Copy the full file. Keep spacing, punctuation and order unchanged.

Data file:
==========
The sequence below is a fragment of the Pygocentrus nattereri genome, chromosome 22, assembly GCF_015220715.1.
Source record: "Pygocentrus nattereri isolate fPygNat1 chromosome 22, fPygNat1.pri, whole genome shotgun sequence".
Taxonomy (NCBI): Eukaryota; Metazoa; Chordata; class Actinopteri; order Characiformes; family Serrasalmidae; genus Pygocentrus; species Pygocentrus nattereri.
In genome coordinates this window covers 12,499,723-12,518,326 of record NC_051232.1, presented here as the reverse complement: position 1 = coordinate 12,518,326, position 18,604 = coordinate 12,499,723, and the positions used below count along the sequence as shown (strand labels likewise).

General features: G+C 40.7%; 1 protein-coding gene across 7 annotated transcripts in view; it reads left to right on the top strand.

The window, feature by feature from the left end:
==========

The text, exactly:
The sequence below is a fragment of the Pygocentrus nattereri genome, chromosome 22, assembly GCF_015220715.1.
Source record: "Pygocentrus nattereri isolate fPygNat1 chromosome 22, fPygNat1.pri, whole genome shotgun sequence".
Taxonomy (NCBI): Eukaryota; Metazoa; Chordata; class Actinopteri; order Characiformes; family Serrasalmidae; genus Pygocentrus; species Pygocentrus nattereri.
In genome coordinates this window covers 12,499,723-12,518,326 of record NC_051232.1, presented here as the reverse complement: position 1 = coordinate 12,518,326, position 18,604 = coordinate 12,499,723, and the positions used below count along the sequence as shown (strand labels likewise).

General features: G+C 40.7%; 1 protein-coding gene across 7 annotated transcripts in view; it reads left to right on the top strand.

The window, feature by feature from the left end: